National and regional laws provide opposition and other administrative revocation and invalidation mechanisms that make it possible for third parties to intervene in the patent examination process before the grant of a patent, or to challenge a patent after its grant.
While the design of such mechanisms may differ from one country/region to another, the common objective is to provide a simple, quick and inexpensive means to increase patent quality by providing additional input to the process. These mechanisms also provide an alternative to potentially lengthy and costly judicial proceedings.
The most common mechanisms are:
Many countries provide opposition mechanisms in their patent systems. Opposition systems stricto sensu offer third parties an opportunity to oppose the grant of a patent within a certain period of time provided by the applicable law.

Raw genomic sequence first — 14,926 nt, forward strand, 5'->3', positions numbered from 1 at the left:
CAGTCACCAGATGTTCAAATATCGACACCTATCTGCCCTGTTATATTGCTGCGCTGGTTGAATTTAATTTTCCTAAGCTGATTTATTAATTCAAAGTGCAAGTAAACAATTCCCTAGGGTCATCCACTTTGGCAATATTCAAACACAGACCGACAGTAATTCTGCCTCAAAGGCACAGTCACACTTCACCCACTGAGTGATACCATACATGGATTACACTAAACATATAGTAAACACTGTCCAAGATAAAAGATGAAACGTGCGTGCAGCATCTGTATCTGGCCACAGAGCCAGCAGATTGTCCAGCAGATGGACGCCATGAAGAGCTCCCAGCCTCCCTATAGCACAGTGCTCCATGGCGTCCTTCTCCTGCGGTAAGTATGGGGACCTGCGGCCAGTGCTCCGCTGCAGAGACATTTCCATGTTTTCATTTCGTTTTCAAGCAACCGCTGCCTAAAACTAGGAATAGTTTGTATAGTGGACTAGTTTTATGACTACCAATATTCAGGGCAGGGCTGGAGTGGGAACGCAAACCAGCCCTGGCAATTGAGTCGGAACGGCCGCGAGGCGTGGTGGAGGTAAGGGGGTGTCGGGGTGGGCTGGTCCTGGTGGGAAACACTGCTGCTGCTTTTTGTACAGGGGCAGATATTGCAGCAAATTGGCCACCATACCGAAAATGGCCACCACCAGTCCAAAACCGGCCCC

A re-examination is a proceeding conducted by the patent office after the grant of a patent in which the validity of a patent is re-examined at the request of the patentee or third party, as provided by the applicable law.
The administrative revocation and invalidation mechanisms provide for an inter partes review of the validity of a patent which is not limited to a certain period after the grant of the patent.
Many patent offices provide the opportunity for third parties to submit prior art documents, such as published patent applications and patents or other publications, which they believe are relevant to the determination of patentability of the claimed invention.